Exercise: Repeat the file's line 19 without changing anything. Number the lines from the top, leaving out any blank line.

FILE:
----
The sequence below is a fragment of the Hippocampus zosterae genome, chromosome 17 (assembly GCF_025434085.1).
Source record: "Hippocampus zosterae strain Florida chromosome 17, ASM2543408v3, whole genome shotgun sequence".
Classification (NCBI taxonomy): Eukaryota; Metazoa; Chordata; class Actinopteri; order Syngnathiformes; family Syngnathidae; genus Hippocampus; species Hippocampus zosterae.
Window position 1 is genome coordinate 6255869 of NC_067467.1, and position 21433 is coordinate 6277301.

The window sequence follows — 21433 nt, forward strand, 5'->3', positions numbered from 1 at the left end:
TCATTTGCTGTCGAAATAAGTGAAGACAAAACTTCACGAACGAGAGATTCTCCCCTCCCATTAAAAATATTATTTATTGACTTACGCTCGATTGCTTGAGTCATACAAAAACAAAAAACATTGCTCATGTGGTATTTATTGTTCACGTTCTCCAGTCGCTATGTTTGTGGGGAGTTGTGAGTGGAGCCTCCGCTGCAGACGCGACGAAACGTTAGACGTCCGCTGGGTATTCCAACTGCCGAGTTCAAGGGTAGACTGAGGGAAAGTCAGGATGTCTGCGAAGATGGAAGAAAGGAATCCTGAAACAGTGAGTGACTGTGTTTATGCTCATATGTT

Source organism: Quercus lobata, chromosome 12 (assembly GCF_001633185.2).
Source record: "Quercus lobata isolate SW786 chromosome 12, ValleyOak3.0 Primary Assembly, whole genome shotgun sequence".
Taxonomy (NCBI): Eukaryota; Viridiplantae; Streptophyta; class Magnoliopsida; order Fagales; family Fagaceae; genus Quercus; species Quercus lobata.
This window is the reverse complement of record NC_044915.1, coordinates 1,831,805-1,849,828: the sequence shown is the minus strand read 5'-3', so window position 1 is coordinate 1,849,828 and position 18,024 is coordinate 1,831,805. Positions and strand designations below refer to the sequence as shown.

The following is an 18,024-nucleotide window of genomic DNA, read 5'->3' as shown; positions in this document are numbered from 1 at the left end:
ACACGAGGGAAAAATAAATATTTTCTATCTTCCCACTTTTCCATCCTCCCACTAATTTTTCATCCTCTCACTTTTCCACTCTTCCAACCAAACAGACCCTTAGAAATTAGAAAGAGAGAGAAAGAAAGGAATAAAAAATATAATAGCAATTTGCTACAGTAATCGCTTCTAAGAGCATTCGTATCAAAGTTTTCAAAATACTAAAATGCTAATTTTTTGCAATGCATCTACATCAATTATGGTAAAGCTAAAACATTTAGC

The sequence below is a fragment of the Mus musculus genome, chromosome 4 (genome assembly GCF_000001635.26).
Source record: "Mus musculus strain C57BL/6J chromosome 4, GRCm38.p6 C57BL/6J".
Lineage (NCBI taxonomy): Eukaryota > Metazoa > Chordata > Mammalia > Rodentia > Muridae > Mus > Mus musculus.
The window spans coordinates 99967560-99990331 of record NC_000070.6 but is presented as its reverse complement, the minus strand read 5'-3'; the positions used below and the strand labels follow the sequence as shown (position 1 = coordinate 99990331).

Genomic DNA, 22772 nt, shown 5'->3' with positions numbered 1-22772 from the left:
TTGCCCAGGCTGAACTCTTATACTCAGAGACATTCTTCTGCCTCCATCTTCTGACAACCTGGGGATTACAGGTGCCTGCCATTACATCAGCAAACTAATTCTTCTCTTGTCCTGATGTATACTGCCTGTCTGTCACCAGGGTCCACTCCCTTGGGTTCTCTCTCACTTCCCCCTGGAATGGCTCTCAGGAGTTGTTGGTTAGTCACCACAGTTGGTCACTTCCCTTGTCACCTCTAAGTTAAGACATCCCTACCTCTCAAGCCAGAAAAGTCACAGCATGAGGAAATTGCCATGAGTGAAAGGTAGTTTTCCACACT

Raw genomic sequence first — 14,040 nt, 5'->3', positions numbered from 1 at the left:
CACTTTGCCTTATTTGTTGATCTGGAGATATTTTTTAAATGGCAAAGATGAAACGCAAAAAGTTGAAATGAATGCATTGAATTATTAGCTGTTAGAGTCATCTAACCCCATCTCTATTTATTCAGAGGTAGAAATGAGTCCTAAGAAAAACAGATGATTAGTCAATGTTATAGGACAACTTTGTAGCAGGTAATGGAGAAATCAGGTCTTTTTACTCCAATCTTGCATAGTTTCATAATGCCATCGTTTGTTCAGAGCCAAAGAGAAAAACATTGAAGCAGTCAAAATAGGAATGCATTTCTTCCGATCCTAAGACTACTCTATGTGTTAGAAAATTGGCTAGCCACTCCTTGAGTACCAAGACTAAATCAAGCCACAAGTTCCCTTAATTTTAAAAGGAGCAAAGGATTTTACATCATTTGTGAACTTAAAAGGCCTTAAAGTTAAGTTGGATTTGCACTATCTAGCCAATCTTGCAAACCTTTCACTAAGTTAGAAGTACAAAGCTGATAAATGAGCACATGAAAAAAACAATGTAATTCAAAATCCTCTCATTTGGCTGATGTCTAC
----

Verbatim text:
Raw genomic sequence first — 14,040 nt, 5'->3', positions numbered from 1 at the left: